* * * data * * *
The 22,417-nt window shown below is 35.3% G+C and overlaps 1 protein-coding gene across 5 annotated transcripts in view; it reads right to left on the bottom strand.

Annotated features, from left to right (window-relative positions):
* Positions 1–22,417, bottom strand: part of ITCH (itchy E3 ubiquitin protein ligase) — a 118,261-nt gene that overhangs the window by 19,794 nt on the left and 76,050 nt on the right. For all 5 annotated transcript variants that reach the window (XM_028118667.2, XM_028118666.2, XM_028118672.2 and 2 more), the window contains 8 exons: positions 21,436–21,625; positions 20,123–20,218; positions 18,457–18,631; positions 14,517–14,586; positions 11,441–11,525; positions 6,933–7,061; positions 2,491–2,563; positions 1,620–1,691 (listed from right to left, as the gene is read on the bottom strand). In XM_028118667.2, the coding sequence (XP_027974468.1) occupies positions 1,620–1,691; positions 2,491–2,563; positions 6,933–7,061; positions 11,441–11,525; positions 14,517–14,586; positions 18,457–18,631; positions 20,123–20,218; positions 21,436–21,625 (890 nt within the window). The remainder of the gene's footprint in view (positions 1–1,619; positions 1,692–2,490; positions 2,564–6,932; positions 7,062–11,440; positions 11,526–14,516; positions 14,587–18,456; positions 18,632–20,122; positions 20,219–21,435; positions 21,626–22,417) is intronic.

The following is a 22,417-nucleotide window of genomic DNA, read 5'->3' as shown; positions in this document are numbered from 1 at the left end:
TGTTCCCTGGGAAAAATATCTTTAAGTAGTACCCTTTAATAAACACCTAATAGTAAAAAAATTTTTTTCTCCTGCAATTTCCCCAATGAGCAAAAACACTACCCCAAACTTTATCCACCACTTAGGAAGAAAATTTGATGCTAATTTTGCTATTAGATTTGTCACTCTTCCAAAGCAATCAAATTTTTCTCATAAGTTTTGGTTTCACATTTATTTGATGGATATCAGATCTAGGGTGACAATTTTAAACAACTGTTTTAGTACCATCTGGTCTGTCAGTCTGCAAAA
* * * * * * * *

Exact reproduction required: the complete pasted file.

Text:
The 22,417-nt window shown below is 35.3% G+C and overlaps 1 protein-coding gene across 5 annotated transcripts in view; it reads right to left on the bottom strand.

Annotated features, from left to right (window-relative positions):
* Positions 1–22,417, bottom strand: part of ITCH (itchy E3 ubiquitin protein ligase) — a 118,261-nt gene that overhangs the window by 19,794 nt on the left and 76,050 nt on the right. For all 5 annotated transcript variants that reach the window (XM_028118667.2, XM_028118666.2, XM_028118672.2 and 2 more), the window contains 8 exons: positions 21,436–21,625; positions 20,123–20,218; positions 18,457–18,631; positions 14,517–14,586; positions 11,441–11,525; positions 6,933–7,061; positions 2,491–2,563; positions 1,620–1,691 (listed from right to left, as the gene is read on the bottom strand). In XM_028118667.2, the coding sequence (XP_027974468.1) occupies positions 1,620–1,691; positions 2,491–2,563; positions 6,933–7,061; positions 11,441–11,525; positions 14,517–14,586; positions 18,457–18,631; positions 20,123–20,218; positions 21,436–21,625 (890 nt within the window). The remainder of the gene's footprint in view (positions 1–1,619; positions 1,692–2,490; positions 2,564–6,932; positions 7,062–11,440; positions 11,526–14,516; positions 14,587–18,456; positions 18,632–20,122; positions 20,219–21,435; positions 21,626–22,417) is intronic.

The following is a 22,417-nucleotide window of genomic DNA, read 5'->3' as shown; positions in this document are numbered from 1 at the left end:
TGTTCCCTGGGAAAAATATCTTTAAGTAGTACCCTTTAATAAACACCTAATAGTAAAAAAATTTTTTTCTCCTGCAATTTCCCCAATGAGCAAAAACACTACCCCAAACTTTATCCACCACTTAGGAAGAAAATTTGATGCTAATTTTGCTATTAGATTTGTCACTCTTCCAAAGCAATCAAATTTTTCTCATAAGTTTTGGTTTCACATTTATTTGATGGATATCAGATCTAGGGTGACAATTTTAAACAACTGTTTTAGTACCATCTGGTCTGTCAGTCTGCAAAA